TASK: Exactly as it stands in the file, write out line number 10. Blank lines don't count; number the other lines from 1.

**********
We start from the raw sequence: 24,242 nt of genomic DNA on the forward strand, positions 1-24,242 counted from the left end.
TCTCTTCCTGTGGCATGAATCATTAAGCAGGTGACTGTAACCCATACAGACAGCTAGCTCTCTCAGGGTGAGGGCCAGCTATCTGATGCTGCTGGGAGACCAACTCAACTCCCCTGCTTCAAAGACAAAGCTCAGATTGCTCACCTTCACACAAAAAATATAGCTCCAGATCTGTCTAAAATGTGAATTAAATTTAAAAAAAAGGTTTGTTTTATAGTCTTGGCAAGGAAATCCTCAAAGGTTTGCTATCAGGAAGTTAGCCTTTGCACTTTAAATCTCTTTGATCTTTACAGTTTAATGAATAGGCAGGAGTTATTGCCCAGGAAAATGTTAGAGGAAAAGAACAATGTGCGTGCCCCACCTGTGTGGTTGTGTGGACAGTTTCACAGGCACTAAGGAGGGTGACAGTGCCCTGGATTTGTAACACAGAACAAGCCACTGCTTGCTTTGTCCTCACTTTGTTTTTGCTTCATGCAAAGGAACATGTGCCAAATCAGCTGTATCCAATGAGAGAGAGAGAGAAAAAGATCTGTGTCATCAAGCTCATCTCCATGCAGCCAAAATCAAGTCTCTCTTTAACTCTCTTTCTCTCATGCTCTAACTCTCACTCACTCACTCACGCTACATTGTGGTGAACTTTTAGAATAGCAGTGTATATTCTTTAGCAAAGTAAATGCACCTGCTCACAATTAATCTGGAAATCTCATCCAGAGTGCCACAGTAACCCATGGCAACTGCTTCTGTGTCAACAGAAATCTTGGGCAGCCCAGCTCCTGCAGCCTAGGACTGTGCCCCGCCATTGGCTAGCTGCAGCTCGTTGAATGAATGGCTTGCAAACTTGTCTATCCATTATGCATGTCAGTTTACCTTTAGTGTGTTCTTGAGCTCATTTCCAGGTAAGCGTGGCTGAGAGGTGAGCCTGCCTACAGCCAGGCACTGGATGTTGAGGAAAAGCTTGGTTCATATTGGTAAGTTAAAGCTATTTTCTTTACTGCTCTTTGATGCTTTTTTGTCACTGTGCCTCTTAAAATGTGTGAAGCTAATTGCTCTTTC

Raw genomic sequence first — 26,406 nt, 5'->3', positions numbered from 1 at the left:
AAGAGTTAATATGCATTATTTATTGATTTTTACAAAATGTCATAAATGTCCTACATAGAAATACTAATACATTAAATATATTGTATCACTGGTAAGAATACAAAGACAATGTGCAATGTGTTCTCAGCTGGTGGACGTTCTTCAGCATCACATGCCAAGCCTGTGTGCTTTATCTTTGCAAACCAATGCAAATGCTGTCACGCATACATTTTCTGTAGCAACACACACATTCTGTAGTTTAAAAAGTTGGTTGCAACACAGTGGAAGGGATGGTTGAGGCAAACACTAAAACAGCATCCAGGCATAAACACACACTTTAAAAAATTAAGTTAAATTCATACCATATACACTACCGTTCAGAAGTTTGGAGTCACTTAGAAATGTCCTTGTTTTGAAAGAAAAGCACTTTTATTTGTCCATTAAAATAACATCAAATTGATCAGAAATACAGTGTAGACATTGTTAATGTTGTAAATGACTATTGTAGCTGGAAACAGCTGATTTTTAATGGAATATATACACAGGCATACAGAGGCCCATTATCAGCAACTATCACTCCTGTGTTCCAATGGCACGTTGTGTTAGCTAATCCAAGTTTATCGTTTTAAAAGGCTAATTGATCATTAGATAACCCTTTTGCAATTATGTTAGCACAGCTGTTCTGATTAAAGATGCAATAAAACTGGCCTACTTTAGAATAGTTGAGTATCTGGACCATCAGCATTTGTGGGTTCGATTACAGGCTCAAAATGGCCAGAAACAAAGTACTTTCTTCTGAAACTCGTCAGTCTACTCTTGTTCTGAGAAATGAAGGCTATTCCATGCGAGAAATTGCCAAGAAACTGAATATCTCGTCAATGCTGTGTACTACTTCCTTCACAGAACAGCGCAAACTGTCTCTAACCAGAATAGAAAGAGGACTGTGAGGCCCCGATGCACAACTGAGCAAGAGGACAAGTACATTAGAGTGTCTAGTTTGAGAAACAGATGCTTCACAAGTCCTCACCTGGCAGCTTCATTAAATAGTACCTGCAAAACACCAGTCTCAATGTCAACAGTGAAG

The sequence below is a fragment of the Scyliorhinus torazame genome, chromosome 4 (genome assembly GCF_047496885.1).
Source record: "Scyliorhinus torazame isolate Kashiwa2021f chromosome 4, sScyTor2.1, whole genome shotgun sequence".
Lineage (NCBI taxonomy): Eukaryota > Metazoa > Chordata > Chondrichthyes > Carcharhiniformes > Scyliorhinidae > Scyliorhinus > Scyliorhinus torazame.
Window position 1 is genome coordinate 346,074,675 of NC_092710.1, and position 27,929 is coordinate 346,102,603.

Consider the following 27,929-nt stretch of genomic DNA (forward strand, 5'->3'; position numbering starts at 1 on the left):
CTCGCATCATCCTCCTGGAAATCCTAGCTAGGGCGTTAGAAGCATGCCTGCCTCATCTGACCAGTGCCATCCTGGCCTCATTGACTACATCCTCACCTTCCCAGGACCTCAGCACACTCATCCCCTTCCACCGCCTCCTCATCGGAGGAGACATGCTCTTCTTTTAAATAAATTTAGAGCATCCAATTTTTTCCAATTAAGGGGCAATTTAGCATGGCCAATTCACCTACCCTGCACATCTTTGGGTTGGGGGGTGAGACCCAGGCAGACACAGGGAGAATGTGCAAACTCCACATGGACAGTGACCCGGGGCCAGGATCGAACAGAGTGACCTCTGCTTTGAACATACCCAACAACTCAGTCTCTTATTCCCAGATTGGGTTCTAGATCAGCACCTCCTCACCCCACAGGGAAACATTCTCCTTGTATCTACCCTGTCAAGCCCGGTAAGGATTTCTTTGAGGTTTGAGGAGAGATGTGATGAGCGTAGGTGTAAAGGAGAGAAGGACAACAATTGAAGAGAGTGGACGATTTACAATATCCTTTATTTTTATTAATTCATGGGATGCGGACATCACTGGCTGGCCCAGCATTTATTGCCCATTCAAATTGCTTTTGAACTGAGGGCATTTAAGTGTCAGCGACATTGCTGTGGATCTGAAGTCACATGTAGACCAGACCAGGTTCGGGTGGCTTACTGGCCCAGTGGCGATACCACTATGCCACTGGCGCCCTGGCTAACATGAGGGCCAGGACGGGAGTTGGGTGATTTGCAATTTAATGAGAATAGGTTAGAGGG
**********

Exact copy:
CTCGCATCATCCTCCTGGAAATCCTAGCTAGGGCGTTAGAAGCATGCCTGCCTCATCTGACCAGTGCCATCCTGGCCTCATTGACTACATCCTCACCTTCCCAGGACCTCAGCACACTCATCCCCTTCCACCGCCTCCTCATCGGAGGAGACATGCTCTTCTTTTAAATAAATTTAGAGCATCCAATTTTTTCCAATTAAGGGGCAATTTAGCATGGCCAATTCACCTACCCTGCACATCTTTGGGTTGGGGGGTGAGACCCAGGCAGACACAGGGAGAATGTGCAAACTCCACATGGACAGTGACCCGGGGCCAGGATCGAACAGAGTGACCTCTGCTTTGAACATACCCAACAACTCAGTCTCTTATTCCCAGATTGGGTTCTAGATCAGCACCTCCTCACCCCACAGGGAAACATTCTCCTTGTATCTACCCTGTCAAGCCCGGTAAGGATTTCTTTGAGGTTTGAGGAGAGATGTGATGAGCGTAGGTGTAAAGGAGAGAAGGACAACAATTGAAGAGAGTGGACGATTTACAATATCCTTTATTTTTATTAATTCATGGGATGCGGACATCACTGGCTGGCCCAGCATTTATTGCCCATTCAAATTGCTTTTGAACTGAGGGCATTTAAGTGTCAGCGACATTGCTGTGGATCTGAAGTCACATGTAGACCAGACCAGGTTCGGGTGGCTTACTGGCCCAGTGGCGATACCACTATGCCACTGGCGCCCTGGCTAACATGAGGGCCAGGACGGGAGTTGGGTGATTTGCAATTTAATGAGAATAGGTTAGAGGG